This is the first of (I hope) a few posts on children’s crafts for Christmas. I had been promising them this day all week but we just kept running out of time.
First, we made “kissing balls”, the design
courtesy of Good Housekeeping
What you need:
- foam balls (whatever size you want, but I wouldn’t get too small)
- enough fabric to cover the ball (be creative – there’s no reason to stick with traditional colors)
- rubber bands
- ribbon (not very wide though)
- any other embellishments
They were really simple. I don’t have too many “in progress” pictures because it was pretty hands on for my part.
I got foam balls at the store (pack of 6) and each child selected a fabric scrap they wanted to use. We cut out a square and put the ball in the center. The edges were drawn tightly up over the ball and bound at the top with a rubber band. [Hint: don’t make it too tight at this point.] Then ribbon was selected and two lengths cut, enough to go down around the ornament and back up with some left over for hanging. The ribbon was tucked under the rubber band on each side (see why I told you not to make it too tight). Another length of ribbon was bound around the rubber band and a bow tied. This hides the rubber band. The four ends of ribbon are tied together on top to make a loop for hanging. You can also tuck in a holly leaf or flower or something under the bow. Our children elected to go without.
|When we finished it was “tease the cat” time…
Second, we made clothespin angels.
What you need:
felt (preferably white, but whatever you want) or fleece
gold rings (or something for an equivalent)
- netting or other material for wings
glue gun (you can use regular glue, this is just faster and a little more secure)
These were really easy. I saved time and cut out the angels’ dresses (white felt) myself, but you can have children cut out their own. We used pre-cut netting circles (the ones you use to make wedding favors) for the wings and little gold rings for halos. The clothespins were the old-fashioned kind. I folded the netting circles into quarters and gathered them up and tied them in the middle for the wings.
I used a “cool” glue gun because I wanted the children to be able to do as much as possible themselves.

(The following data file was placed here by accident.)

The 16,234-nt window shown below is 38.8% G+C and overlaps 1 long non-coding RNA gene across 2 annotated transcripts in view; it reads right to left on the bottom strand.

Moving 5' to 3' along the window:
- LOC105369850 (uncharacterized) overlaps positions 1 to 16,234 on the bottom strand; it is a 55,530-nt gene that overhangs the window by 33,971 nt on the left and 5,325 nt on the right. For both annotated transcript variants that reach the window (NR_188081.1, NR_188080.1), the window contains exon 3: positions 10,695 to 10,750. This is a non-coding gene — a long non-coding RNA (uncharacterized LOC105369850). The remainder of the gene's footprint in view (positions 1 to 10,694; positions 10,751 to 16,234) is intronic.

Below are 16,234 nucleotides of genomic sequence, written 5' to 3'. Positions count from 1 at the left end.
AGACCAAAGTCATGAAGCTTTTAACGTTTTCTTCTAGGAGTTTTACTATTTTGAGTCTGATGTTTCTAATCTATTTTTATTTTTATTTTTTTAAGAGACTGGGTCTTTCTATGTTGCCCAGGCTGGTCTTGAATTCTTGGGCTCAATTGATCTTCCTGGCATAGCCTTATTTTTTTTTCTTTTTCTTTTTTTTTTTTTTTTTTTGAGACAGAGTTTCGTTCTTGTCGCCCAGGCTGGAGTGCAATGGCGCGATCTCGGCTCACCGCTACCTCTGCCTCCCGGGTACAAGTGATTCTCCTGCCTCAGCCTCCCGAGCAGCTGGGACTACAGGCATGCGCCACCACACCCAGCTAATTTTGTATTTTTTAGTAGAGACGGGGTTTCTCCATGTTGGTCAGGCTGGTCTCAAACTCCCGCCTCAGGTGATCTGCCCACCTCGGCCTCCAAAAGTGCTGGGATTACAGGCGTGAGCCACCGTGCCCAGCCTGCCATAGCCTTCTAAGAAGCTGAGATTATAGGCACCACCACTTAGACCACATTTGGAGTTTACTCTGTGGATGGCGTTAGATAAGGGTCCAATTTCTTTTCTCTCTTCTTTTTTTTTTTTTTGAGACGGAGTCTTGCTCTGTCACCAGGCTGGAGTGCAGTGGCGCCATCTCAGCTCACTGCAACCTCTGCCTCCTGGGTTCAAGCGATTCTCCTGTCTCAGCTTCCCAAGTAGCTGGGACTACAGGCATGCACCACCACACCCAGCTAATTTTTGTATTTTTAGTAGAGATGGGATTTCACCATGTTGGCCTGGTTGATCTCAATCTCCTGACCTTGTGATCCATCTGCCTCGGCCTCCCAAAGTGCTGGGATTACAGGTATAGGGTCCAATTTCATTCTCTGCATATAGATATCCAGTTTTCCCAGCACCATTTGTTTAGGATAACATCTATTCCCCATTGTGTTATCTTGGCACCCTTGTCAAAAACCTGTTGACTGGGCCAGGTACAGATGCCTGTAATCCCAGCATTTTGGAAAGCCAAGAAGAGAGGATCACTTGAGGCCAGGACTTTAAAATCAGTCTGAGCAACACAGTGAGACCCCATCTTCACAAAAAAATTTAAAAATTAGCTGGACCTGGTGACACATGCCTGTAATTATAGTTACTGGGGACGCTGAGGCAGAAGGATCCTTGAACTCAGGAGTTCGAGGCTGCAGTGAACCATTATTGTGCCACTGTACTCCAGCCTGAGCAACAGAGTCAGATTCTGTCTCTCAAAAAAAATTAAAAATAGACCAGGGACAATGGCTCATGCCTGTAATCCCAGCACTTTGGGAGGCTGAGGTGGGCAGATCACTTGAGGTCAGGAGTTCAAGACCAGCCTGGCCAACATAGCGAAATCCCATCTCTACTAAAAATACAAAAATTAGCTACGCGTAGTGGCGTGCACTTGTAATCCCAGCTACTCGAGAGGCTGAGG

The angels are really easy. You put a dab of glue on the “torso” of the angel
and push it down into the middle of the white felt dress.
Then you put a dab of glue on the side of the torso now facing you
and fold one side of the gown over it and press down.
You do the same for the other side.
Then you put one more dab of glue over the same area and push the center of the wings down.
A little dab of glue on the back of the head holds the halo.
You can fluff the wings when you’re done to make them look more like wings.
Third, we made some sewn felt ornaments. This is a nice way to introduce sewing if you haven’t already.
What you need:
felt in any colors
crocheting thread (thicker than sewing thread, thinner than yarn)
darning needles (or another needle with a large eye)
buttons, other decorations (optional)
stuffing or scraps to stuff with
Cut out simple shapes in the felt. Think “cookie cutter”. In fact, you can use cookie cutters for patterns. Don’t make the shapes too complicated. Some suggestions are: bell, mitten, square (like a gift), round, stocking, Christmas tree, heart, Santa hat, chunky cross. Avoid shapes like a wreath that involve a cut-out area in the center. Use either the same color for each side or different colors.
You can leave the shapes plain or embellish them. One suggestion is to sew a pattern or buttons on one side. Do this before you try to sew the sides together. It’s nice to use contrasting thread.
A word about needles: You can use blunt darning needles for smaller children. They’re blunt, but sharp enough to go through the felt. On the other hand, you will need sharper-ended darning needles to go through two layers of felt. If the children are able and you are comfortable, let them sew the layers together with the sharper needle or do it yourself. It’s safer than trying to push a blunt needle through two layers of felt.
Once you are ready to sew the sides together, match them up carefully (they shouldn’t need pinning unless you are neurotic about it – felt sticks together pretty well). I suggest starting the thread from between the two layers, going either up or down, for the first stitch. This leaves the knot in between the layers and keeps it neater. Either a running stitch (up, down, up, down) or an overcast stitch (round and round) is pretty. Some children will be more comfortable with one than another. If this is your younger child’s first (or nearly first) experience sewing, encourage the overcast stitch because they put the needle in on the same side every time. This is easier to remember than a running stitch. Older children should be able to grasp the running stitch without problems.
When you’ve sewn about 3/4 around, lightly stuff the ornament. Use anything.
Cut a length of ribbon as long as you’d like for a hanging loop. Insert the cut ends between the felt layers wherever you want the ornament to hang. Then continue sewing the layers together, sandwiching the ribbon in between. Note: you will have to switch to a running stitch if you have been using an overcast stitch. You may want to do this part yourself.
The possibilities are endless. I suggested felt or fleece because they won’t fray but use any fabric if you like. You’ll just have to hem it or put fray-stop on it. The felt is bulkier and therefore easier for children to manipulate too. If the ornament is finished and the edges aren’t quite matching up, you can carefully trim around to make it neater. This is usually more important if the front and back are not the same color.
Have fun! Don’t worry about perfection. They’ll all look pretty on the tree.